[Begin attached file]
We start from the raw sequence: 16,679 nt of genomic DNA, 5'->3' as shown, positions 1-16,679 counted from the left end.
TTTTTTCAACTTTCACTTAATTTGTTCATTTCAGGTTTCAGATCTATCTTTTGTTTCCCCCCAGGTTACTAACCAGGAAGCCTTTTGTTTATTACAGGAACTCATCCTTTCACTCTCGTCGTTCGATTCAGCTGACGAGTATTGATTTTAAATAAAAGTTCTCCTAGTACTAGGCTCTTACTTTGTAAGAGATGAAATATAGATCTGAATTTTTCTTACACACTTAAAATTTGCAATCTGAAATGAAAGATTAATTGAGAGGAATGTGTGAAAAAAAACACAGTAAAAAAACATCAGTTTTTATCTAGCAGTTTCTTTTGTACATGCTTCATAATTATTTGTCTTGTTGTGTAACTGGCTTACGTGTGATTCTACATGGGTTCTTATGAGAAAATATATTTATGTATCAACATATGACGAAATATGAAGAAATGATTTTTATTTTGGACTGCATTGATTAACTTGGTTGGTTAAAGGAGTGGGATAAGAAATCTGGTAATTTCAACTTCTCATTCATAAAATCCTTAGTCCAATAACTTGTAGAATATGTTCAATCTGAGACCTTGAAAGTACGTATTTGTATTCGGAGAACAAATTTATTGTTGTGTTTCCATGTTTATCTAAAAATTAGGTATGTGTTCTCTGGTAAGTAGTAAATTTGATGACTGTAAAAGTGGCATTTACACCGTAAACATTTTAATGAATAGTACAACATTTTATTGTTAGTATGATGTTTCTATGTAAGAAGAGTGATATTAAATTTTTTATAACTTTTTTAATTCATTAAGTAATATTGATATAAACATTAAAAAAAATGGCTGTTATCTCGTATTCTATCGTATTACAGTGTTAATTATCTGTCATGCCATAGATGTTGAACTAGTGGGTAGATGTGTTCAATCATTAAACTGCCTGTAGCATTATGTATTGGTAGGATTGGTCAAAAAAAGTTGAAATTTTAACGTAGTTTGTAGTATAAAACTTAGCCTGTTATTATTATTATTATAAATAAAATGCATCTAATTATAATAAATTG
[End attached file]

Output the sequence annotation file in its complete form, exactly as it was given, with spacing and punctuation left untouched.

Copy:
We start from the raw sequence: 16,679 nt of genomic DNA, 5'->3' as shown, positions 1-16,679 counted from the left end.
TTTTTTCAACTTTCACTTAATTTGTTCATTTCAGGTTTCAGATCTATCTTTTGTTTCCCCCCAGGTTACTAACCAGGAAGCCTTTTGTTTATTACAGGAACTCATCCTTTCACTCTCGTCGTTCGATTCAGCTGACGAGTATTGATTTTAAATAAAAGTTCTCCTAGTACTAGGCTCTTACTTTGTAAGAGATGAAATATAGATCTGAATTTTTCTTACACACTTAAAATTTGCAATCTGAAATGAAAGATTAATTGAGAGGAATGTGTGAAAAAAAACACAGTAAAAAAACATCAGTTTTTATCTAGCAGTTTCTTTTGTACATGCTTCATAATTATTTGTCTTGTTGTGTAACTGGCTTACGTGTGATTCTACATGGGTTCTTATGAGAAAATATATTTATGTATCAACATATGACGAAATATGAAGAAATGATTTTTATTTTGGACTGCATTGATTAACTTGGTTGGTTAAAGGAGTGGGATAAGAAATCTGGTAATTTCAACTTCTCATTCATAAAATCCTTAGTCCAATAACTTGTAGAATATGTTCAATCTGAGACCTTGAAAGTACGTATTTGTATTCGGAGAACAAATTTATTGTTGTGTTTCCATGTTTATCTAAAAATTAGGTATGTGTTCTCTGGTAAGTAGTAAATTTGATGACTGTAAAAGTGGCATTTACACCGTAAACATTTTAATGAATAGTACAACATTTTATTGTTAGTATGATGTTTCTATGTAAGAAGAGTGATATTAAATTTTTTATAACTTTTTTAATTCATTAAGTAATATTGATATAAACATTAAAAAAAATGGCTGTTATCTCGTATTCTATCGTATTACAGTGTTAATTATCTGTCATGCCATAGATGTTGAACTAGTGGGTAGATGTGTTCAATCATTAAACTGCCTGTAGCATTATGTATTGGTAGGATTGGTCAAAAAAAGTTGAAATTTTAACGTAGTTTGTAGTATAAAACTTAGCCTGTTATTATTATTATTATAAATAAAATGCATCTAATTATAATAAATTG